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Guest Column
The stakes for the governor’s race in Florida have just gotten higher | Column
Legal scholars say if the draft court opinion stands, it could open the door for states to successfully repeal other rights — such as the right to use contraception and the right of gay couples to marry.
Abortion rights activist protests outside of the U.S. Supreme Court, Wednesday, May 11, 2022, in Washington. A draft opinion suggests the U.S. Supreme Court could be poised to overturn the landmark 1973 Roe v. Wade case that legalized abortion nationwide, according to a Politico report. (AP Photo/Jose Luis Magana)
Abortion rights activist protests outside of the U.S. Supreme Court, Wednesday, May 11, 2022, in Washington. A draft opinion suggests the U.S. Supreme Court could be poised to overturn the landmark 1973 Roe v. Wade case that legalized abortion nationwide, according to a Politico report. (AP Photo/Jose Luis Magana) [ JOSE LUIS MAGANA | AP ]
Published May 13

A draft U.S. Supreme Court opinion published last week and supported by the court’s radical conservative majority would overturn the landmark Roe v. Wade decision protecting abortion rights. If it stands, the opinion would overturn a half century of established law and leave the nation’s governors as the last line of defense in protecting a woman’s right to choose.

In Florida, Charlie Crist already has been governor, and he is battle tested. He has a strong record of protecting abortion rights in Tallahassee and now in Washington as a member of the U.S. House. And he is the Democrats’ best hope of defeating Republican Gov. Ron DeSantis, who already has signed into law untenable abortion restrictions that clearly violate both the Florida Constitution and the U.S. Constitution.

Alex Sink
Alex Sink [ Provided ]

It’s clear where Crist stands on supporting the rights of women to make the most personal decision over their own bodies.

That’s why many of Florida’s women leaders are standing with Charlie Crist in this campaign. I’m proud to join civil rights leaders like former state Sen. Arthenia Joyner, U.S. Rep. Kathy Castor and incumbent state legislators such as state Rep. Fentrice Driskell, who are all supporting Charlie.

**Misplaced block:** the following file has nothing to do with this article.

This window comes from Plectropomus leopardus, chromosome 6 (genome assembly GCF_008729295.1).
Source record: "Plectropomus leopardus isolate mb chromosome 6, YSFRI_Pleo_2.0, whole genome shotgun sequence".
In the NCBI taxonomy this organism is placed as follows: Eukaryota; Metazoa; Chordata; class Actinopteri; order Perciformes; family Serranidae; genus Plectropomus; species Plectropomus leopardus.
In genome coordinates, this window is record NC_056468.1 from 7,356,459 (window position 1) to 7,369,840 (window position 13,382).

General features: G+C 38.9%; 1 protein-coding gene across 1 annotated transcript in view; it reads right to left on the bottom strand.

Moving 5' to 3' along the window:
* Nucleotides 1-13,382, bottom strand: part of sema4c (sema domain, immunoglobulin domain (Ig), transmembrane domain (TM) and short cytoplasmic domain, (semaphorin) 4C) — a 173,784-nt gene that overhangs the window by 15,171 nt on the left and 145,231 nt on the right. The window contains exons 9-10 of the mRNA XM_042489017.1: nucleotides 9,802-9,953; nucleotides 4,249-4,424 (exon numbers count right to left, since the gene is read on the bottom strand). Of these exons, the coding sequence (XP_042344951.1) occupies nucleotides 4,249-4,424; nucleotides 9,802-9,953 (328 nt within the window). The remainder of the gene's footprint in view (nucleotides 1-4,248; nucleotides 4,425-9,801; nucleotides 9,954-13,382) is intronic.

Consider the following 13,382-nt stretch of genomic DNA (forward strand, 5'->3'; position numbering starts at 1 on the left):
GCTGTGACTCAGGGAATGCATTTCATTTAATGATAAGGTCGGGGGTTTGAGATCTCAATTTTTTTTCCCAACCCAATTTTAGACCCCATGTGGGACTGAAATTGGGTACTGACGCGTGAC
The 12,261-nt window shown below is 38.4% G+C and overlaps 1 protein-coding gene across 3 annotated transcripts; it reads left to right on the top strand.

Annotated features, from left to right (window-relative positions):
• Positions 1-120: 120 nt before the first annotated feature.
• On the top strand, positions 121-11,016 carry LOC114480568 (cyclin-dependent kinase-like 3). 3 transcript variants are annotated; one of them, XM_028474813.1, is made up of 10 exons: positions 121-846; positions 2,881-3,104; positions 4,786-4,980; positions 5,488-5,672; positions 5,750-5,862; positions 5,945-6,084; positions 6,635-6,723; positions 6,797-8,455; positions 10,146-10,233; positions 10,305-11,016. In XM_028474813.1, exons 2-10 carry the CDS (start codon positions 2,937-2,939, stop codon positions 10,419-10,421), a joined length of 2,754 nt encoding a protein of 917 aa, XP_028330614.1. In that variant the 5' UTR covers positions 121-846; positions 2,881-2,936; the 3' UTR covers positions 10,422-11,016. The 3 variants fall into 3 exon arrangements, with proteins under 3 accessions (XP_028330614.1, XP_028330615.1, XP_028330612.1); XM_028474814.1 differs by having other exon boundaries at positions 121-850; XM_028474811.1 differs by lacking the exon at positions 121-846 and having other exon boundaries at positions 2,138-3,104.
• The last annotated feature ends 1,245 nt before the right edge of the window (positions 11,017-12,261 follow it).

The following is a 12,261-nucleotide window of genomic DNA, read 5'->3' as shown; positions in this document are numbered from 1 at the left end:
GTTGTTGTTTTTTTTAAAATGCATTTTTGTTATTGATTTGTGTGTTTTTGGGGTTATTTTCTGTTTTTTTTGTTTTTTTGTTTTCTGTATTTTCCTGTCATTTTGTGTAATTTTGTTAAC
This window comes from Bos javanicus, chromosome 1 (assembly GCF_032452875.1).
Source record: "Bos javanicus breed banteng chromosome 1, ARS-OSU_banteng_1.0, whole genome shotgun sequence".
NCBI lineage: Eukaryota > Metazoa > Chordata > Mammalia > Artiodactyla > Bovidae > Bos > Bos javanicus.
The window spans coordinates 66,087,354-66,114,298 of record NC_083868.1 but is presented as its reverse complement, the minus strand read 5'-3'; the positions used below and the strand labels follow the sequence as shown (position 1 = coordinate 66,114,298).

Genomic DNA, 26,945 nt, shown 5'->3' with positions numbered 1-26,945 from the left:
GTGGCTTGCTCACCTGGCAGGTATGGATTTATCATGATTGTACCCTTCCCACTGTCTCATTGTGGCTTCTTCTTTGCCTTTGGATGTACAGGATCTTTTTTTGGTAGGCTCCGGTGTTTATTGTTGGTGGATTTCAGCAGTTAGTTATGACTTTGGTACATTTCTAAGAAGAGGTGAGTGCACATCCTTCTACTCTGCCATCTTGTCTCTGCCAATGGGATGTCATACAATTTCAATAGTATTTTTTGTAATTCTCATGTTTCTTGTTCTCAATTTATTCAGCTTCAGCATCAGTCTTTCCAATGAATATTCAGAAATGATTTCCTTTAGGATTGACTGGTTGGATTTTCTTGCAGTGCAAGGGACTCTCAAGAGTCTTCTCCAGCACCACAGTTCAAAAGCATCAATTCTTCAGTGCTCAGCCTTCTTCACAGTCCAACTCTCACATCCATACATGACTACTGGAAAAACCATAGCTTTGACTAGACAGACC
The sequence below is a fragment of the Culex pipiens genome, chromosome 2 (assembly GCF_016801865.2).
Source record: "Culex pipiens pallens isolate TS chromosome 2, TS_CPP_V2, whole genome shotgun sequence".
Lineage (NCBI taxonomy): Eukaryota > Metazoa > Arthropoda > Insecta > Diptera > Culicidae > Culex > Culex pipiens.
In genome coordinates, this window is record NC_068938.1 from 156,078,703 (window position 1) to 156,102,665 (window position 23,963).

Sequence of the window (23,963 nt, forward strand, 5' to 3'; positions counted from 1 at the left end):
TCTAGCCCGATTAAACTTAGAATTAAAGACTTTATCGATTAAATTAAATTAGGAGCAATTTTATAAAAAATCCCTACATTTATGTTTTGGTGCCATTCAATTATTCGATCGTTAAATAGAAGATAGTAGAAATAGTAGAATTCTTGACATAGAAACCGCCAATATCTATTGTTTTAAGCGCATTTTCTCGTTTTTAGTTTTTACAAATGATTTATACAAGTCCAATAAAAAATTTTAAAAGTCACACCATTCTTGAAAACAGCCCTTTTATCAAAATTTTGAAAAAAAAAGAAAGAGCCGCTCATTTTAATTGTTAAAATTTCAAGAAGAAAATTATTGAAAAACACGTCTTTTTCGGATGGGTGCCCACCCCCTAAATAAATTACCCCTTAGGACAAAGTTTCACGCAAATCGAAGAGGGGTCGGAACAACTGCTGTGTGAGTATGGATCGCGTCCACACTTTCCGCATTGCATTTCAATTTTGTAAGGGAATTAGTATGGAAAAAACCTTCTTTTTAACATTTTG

As a state senator in 1995, Charlie’s vote killed legislation that would have created a 24-hour waiting period (that a judge recently allowed to go into effect). As governor in 2010, Crist courageously vetoed legislation that would have required ultrasounds for women seeking an abortion. I was among those who persuaded him to veto it.

In Congress, Charlie co-sponsored the Women’s Health Protection Act of 2021 that passed the House and would put the rights and protections afforded by Roe v. Wade into federal law. He has voted against legislation that would ban abortions after 20 weeks, restrict access to abortion coverage in health insurance plans and other efforts to interfere with a woman’s right to choose. In fact, Charlie has a perfect score as a member of Congress from Planned Parenthood and NARAL Pro-Choice America.

The Crist record of standing up for abortion rights is clear. So is Gov. Ron DeSantis’ record of assaulting abortion rights. He just signed into law extreme legislation that would ban abortion after 15 weeks of pregnancy — and does not even allow exceptions for rape and incest. I would not be surprised if DeSantis next pushes a “trigger law’' that would automatically ban abortion in Florida if the U.S. Supreme Court overturns Roe. That would turn women and doctors into criminals.

That might not be the only danger. Legal scholars say if the draft court opinion stands, it could open the door for states to successfully repeal other rights — such as the right to use contraception and the right of gay couples to marry. We have already seen DeSantis and the Republican-led Legislature erode our constitutional rights, from abortion rights to voting rights. I shudder to think what they would do if they are given carte blanche by the U.S. Supreme Court to continue their assault on freedoms we thought were secure.

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As a member of the Florida Cabinet, I worked alongside Charlie when he was governor. I know his values. I know his clear record on defending abortion rights. And I know he will pro-actively protect the freedom for women to make the most personal of decisions about their own health care.

Alex Sink served as Florida’s chief financial officer and a member of the Florida Cabinet from 2007 to 2011. She was the Democratic Party’s nominee for governor in 2010.

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